Barring Something Unforeseen, Hillary Clinton Will Be The Democratic
Hillary Clinton now has 2,141 delegates (with pledged and superdelegates combined), as of midnight Wednesday.
That means she is 90 percent of the way to the 2,383 delegates she needs to clinch the Democratic nomination.
Taking superdelegates out of the equation, she leads Bernie Sanders by 351 pledged delegates. (Clinton has 1,622 to Sanders' 1,282.) Sanders would need two-thirds of all remaining pledged delegates to overtake Clinton in that count.
Clinton could lose every single remaining contest in every single remaining state by more than 20 points and still get a pledged majority.
That is a virtual impossibility.
But superdelegates should not be excluded. Yes, they won't officially vote until this summer's convention. And, yes, they can vote however they want, but Clinton has a 519-to-39 lead with these elected officials and party leaders. Without Sanders winning the pledged majority, his only argument is that he polls better than Clinton at this point against Donald Trump. That is hardly an argument most seasoned politicians are going to buy at this point.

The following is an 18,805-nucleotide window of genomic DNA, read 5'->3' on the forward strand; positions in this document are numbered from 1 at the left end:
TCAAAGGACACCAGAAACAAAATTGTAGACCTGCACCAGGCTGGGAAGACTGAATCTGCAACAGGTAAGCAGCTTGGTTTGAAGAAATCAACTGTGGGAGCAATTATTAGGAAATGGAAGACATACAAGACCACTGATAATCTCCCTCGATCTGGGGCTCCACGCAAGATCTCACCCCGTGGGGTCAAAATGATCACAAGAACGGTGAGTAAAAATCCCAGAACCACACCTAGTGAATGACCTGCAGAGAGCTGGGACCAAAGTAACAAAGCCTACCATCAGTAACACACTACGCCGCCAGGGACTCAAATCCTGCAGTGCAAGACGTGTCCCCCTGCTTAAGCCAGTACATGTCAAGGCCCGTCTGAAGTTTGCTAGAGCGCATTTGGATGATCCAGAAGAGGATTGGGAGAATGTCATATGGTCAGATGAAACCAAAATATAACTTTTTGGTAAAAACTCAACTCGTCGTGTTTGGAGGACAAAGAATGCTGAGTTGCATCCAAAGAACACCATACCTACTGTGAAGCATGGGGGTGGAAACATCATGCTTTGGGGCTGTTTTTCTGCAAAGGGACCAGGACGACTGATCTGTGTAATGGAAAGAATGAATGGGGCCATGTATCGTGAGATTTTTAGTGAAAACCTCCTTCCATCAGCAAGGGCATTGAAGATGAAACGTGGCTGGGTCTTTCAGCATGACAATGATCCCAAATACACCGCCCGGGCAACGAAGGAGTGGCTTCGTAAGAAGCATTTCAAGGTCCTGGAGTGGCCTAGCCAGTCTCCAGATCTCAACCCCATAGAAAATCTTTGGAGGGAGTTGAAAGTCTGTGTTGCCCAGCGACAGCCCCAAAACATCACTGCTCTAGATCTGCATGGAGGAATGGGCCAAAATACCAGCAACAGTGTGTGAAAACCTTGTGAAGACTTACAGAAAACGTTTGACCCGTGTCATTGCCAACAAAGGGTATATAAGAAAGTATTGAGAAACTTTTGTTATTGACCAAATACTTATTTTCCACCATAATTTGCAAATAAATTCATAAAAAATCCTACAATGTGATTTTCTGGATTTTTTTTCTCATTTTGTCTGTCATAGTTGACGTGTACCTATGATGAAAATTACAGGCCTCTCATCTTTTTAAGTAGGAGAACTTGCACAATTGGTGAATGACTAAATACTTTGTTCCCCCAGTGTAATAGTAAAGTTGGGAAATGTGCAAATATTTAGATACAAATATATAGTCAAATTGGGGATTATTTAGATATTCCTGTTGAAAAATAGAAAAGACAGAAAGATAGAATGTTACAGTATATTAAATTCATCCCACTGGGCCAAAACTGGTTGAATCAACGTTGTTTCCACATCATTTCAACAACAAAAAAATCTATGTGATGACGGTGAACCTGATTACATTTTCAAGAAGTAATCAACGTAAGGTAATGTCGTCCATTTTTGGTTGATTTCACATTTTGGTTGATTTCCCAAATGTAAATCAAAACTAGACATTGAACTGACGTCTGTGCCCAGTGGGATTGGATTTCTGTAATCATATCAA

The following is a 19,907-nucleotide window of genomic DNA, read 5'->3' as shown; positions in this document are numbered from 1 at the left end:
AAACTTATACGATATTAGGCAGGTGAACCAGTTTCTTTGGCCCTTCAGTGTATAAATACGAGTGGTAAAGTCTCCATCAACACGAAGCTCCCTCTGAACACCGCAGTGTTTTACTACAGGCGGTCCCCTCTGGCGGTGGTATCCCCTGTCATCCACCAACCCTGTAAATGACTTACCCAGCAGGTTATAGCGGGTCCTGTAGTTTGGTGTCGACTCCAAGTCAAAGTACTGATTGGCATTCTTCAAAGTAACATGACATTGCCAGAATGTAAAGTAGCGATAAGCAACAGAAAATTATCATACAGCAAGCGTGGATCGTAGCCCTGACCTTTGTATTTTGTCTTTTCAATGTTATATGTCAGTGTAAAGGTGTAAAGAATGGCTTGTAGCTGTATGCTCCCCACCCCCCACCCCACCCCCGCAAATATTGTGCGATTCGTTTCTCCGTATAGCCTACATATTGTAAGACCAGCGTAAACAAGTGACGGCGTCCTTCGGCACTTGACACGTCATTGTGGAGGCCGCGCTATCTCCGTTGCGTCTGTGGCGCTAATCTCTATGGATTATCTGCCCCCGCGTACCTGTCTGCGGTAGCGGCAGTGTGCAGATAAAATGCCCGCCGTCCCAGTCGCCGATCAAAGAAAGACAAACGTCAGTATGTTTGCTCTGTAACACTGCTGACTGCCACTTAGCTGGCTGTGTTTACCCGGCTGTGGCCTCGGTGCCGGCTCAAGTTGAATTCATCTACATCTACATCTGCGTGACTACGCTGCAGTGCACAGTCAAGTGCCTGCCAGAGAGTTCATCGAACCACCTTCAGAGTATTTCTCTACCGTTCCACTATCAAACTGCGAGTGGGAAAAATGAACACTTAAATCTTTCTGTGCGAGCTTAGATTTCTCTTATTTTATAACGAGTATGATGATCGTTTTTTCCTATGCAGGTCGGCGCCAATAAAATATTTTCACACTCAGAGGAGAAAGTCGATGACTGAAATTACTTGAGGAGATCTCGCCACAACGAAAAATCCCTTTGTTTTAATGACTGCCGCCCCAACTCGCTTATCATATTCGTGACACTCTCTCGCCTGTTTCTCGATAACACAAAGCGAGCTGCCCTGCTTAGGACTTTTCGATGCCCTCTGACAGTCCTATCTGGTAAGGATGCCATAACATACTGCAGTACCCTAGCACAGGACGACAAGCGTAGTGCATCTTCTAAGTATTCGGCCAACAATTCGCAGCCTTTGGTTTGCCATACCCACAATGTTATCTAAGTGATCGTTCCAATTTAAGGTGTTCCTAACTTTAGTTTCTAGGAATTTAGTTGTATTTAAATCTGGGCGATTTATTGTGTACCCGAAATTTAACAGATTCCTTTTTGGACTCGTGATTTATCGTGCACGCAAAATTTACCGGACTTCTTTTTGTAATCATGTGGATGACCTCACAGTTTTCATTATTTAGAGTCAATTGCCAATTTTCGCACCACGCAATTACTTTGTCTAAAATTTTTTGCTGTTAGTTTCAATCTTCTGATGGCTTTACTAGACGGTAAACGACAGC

The bottom line is this: Barring something extraordinary happening, Clinton is going to be the Democratic nominee for president.